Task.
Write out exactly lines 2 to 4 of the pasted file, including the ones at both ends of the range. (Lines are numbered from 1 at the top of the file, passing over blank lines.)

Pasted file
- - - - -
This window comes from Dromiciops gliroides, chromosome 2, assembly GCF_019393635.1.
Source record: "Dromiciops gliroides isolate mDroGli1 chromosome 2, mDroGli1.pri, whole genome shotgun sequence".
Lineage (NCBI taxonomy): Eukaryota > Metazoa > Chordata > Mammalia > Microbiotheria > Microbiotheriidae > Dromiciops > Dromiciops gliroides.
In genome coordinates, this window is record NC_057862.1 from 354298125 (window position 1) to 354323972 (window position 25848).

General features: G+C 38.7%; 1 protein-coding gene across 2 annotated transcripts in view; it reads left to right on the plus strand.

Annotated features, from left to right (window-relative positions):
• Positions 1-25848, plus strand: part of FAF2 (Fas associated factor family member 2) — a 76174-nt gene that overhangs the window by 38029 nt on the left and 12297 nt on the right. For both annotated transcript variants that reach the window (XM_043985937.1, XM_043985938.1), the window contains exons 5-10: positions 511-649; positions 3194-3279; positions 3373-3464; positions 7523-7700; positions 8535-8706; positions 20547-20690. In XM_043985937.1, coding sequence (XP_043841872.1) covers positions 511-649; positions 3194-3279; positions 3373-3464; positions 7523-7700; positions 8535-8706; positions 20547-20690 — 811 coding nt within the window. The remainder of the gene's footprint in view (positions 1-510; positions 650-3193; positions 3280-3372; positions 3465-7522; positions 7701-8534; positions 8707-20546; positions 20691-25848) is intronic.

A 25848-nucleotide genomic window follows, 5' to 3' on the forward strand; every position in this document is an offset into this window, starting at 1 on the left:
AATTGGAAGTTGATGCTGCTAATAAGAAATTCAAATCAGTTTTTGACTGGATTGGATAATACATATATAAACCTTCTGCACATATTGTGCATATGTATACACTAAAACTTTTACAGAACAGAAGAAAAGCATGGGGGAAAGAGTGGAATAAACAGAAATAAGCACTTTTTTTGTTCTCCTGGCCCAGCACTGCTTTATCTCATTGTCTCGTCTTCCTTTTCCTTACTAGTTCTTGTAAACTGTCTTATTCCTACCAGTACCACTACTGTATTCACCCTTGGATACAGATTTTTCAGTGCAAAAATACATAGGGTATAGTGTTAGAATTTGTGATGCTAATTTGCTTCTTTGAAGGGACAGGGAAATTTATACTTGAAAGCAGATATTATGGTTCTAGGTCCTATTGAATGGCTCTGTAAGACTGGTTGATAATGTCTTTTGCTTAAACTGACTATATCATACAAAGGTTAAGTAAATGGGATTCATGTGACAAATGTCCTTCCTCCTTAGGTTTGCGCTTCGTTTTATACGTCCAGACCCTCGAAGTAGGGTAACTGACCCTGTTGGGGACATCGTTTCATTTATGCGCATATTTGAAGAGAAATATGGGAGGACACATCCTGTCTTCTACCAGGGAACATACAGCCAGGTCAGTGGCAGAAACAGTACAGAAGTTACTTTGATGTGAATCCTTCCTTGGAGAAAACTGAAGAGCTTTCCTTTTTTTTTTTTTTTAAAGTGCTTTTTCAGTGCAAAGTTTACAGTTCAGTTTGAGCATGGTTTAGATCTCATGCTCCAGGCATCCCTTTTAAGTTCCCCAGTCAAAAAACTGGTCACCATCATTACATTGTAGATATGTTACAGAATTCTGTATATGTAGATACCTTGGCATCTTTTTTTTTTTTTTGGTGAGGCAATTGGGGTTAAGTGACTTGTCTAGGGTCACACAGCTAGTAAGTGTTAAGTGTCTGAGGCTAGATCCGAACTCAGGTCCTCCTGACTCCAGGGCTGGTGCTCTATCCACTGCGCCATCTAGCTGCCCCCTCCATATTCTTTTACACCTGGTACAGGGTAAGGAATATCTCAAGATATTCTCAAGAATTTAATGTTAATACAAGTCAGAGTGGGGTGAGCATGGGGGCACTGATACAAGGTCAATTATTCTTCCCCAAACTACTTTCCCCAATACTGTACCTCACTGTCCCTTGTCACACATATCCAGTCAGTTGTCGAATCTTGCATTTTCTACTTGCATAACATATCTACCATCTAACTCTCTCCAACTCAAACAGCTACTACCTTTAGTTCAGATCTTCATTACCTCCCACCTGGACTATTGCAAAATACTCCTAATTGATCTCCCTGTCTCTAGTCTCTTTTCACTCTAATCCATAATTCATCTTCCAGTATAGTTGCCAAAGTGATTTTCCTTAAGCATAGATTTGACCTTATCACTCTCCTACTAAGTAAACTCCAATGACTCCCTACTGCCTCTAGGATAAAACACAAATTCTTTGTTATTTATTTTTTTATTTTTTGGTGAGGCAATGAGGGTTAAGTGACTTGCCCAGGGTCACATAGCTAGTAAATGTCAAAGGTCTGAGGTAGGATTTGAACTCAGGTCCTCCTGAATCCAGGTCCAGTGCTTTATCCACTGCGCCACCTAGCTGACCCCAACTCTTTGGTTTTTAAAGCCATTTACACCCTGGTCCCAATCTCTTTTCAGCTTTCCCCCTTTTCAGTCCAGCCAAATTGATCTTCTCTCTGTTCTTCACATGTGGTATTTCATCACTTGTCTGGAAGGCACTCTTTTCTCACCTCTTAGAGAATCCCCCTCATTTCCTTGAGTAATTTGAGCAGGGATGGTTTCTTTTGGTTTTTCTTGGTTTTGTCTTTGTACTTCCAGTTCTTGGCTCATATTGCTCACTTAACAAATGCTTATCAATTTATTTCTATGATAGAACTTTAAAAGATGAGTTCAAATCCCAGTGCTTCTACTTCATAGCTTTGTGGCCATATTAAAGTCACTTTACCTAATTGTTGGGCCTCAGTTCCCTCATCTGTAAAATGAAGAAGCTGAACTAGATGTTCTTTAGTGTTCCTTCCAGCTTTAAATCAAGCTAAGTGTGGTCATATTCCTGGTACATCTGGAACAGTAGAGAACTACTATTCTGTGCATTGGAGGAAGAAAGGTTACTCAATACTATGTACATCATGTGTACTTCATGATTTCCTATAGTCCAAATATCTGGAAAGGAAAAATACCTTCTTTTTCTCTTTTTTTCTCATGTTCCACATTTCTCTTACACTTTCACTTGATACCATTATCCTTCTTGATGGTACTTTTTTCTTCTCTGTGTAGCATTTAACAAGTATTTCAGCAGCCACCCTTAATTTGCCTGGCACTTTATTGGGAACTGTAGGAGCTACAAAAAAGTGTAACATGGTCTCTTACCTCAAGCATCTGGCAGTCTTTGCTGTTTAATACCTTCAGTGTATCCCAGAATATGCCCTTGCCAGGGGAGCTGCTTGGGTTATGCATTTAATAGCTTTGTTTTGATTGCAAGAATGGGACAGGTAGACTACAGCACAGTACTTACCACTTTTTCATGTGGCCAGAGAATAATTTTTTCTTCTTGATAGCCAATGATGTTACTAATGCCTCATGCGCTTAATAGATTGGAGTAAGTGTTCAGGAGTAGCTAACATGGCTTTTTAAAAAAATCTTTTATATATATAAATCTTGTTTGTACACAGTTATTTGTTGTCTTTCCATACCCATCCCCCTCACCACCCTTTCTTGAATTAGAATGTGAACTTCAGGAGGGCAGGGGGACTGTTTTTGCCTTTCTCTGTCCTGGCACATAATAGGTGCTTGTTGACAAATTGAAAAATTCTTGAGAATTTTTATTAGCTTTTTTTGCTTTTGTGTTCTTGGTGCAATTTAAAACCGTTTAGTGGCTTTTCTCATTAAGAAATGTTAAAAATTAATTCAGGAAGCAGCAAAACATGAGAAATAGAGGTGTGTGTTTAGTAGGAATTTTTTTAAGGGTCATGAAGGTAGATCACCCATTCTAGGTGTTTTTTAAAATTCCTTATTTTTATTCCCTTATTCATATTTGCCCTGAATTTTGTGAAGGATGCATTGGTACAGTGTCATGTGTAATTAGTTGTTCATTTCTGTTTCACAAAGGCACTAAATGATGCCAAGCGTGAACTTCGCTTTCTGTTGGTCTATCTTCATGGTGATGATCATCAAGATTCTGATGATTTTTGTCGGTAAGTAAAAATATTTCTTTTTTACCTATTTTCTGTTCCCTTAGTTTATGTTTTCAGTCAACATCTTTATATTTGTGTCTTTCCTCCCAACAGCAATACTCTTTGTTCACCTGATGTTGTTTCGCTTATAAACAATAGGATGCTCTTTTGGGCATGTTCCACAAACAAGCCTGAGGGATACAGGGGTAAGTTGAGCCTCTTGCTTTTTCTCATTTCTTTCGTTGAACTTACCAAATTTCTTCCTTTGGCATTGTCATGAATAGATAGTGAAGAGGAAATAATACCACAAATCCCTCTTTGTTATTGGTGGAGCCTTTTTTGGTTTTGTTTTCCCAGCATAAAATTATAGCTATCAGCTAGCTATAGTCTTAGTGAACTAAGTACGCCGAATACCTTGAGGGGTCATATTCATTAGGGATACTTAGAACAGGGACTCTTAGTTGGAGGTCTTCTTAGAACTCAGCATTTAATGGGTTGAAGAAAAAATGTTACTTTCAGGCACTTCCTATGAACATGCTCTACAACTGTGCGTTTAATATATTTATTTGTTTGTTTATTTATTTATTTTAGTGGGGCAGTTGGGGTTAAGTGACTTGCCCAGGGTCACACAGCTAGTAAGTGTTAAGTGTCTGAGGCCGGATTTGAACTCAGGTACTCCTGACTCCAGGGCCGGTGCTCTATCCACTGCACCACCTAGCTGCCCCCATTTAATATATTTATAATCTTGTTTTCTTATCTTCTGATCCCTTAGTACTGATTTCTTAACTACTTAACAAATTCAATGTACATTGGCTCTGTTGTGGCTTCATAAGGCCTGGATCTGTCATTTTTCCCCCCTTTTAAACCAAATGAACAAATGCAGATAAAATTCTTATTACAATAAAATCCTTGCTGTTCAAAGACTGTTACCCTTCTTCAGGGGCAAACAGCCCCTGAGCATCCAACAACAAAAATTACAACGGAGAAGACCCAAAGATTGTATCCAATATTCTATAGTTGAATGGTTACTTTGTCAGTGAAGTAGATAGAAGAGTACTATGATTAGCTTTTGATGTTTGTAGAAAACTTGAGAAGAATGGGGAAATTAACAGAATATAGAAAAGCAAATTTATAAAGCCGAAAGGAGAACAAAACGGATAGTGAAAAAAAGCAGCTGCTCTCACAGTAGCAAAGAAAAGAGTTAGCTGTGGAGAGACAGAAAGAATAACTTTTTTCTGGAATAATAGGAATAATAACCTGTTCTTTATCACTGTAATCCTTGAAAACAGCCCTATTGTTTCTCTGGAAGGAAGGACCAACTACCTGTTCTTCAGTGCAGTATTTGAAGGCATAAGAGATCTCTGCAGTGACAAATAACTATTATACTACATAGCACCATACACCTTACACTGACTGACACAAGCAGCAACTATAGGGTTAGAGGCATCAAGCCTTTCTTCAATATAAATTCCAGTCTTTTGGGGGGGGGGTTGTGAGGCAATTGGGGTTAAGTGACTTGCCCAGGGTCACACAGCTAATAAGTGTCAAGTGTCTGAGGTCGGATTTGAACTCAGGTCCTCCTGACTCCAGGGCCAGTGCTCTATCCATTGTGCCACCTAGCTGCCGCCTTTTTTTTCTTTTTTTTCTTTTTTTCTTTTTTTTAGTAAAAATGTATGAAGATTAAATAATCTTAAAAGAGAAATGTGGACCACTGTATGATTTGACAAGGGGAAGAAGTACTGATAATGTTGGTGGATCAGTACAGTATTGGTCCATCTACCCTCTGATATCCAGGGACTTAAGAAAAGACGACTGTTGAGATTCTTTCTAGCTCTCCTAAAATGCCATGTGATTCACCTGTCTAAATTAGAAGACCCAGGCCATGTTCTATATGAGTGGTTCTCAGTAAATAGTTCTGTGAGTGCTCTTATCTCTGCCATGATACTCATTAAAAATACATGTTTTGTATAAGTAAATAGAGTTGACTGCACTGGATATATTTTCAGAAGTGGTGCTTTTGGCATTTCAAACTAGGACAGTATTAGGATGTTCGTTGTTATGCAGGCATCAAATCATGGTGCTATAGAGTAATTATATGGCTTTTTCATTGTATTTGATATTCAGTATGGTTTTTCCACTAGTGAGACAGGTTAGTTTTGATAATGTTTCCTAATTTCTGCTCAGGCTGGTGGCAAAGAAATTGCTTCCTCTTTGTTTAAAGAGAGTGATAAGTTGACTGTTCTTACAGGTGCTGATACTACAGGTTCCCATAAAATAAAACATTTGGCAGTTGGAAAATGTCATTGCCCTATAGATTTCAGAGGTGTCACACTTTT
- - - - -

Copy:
Source record: "Dromiciops gliroides isolate mDroGli1 chromosome 2, mDroGli1.pri, whole genome shotgun sequence".
Lineage (NCBI taxonomy): Eukaryota > Metazoa > Chordata > Mammalia > Microbiotheria > Microbiotheriidae > Dromiciops > Dromiciops gliroides.
In genome coordinates, this window is record NC_057862.1 from 354298125 (window position 1) to 354323972 (window position 25848).